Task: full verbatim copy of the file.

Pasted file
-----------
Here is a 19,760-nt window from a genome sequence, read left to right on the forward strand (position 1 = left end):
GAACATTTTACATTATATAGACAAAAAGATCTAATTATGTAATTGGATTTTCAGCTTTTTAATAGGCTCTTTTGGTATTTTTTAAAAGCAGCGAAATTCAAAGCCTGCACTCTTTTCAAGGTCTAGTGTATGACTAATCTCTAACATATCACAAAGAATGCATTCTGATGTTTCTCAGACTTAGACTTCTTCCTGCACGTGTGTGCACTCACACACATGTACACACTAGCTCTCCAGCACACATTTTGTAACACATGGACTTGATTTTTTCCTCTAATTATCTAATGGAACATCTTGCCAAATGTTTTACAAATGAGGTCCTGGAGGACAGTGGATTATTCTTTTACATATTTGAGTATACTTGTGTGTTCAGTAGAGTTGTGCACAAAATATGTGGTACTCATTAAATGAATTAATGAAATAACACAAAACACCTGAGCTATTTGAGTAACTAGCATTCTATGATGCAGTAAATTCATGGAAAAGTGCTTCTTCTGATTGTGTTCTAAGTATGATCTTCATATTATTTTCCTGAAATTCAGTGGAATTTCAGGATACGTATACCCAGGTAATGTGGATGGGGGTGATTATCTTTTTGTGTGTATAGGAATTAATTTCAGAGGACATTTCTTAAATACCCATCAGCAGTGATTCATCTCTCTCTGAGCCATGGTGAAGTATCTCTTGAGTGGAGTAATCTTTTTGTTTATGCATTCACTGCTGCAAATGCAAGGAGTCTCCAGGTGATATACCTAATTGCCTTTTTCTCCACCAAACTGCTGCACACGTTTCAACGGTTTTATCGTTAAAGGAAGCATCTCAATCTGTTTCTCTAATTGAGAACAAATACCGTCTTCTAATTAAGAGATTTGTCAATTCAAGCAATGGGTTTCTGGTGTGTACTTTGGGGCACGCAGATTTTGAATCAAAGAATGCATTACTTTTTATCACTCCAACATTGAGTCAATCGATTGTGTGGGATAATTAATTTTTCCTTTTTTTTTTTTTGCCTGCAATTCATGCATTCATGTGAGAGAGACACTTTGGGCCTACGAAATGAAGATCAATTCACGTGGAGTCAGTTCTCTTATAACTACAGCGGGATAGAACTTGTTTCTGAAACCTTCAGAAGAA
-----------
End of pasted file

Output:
Here is a 19,760-nt window from a genome sequence, read left to right on the forward strand (position 1 = left end):
GAACATTTTACATTATATAGACAAAAAGATCTAATTATGTAATTGGATTTTCAGCTTTTTAATAGGCTCTTTTGGTATTTTTTAAAAGCAGCGAAATTCAAAGCCTGCACTCTTTTCAAGGTCTAGTGTATGACTAATCTCTAACATATCACAAAGAATGCATTCTGATGTTTCTCAGACTTAGACTTCTTCCTGCACGTGTGTGCACTCACACACATGTACACACTAGCTCTCCAGCACACATTTTGTAACACATGGACTTGATTTTTTCCTCTAATTATCTAATGGAACATCTTGCCAAATGTTTTACAAATGAGGTCCTGGAGGACAGTGGATTATTCTTTTACATATTTGAGTATACTTGTGTGTTCAGTAGAGTTGTGCACAAAATATGTGGTACTCATTAAATGAATTAATGAAATAACACAAAACACCTGAGCTATTTGAGTAACTAGCATTCTATGATGCAGTAAATTCATGGAAAAGTGCTTCTTCTGATTGTGTTCTAAGTATGATCTTCATATTATTTTCCTGAAATTCAGTGGAATTTCAGGATACGTATACCCAGGTAATGTGGATGGGGGTGATTATCTTTTTGTGTGTATAGGAATTAATTTCAGAGGACATTTCTTAAATACCCATCAGCAGTGATTCATCTCTCTCTGAGCCATGGTGAAGTATCTCTTGAGTGGAGTAATCTTTTTGTTTATGCATTCACTGCTGCAAATGCAAGGAGTCTCCAGGTGATATACCTAATTGCCTTTTTCTCCACCAAACTGCTGCACACGTTTCAACGGTTTTATCGTTAAAGGAAGCATCTCAATCTGTTTCTCTAATTGAGAACAAATACCGTCTTCTAATTAAGAGATTTGTCAATTCAAGCAATGGGTTTCTGGTGTGTACTTTGGGGCACGCAGATTTTGAATCAAAGAATGCATTACTTTTTATCACTCCAACATTGAGTCAATCGATTGTGTGGGATAATTAATTTTTCCTTTTTTTTTTTTTGCCTGCAATTCATGCATTCATGTGAGAGAGACACTTTGGGCCTACGAAATGAAGATCAATTCACGTGGAGTCAGTTCTCTTATAACTACAGCGGGATAGAACTTGTTTCTGAAACCTTCAGAAGAA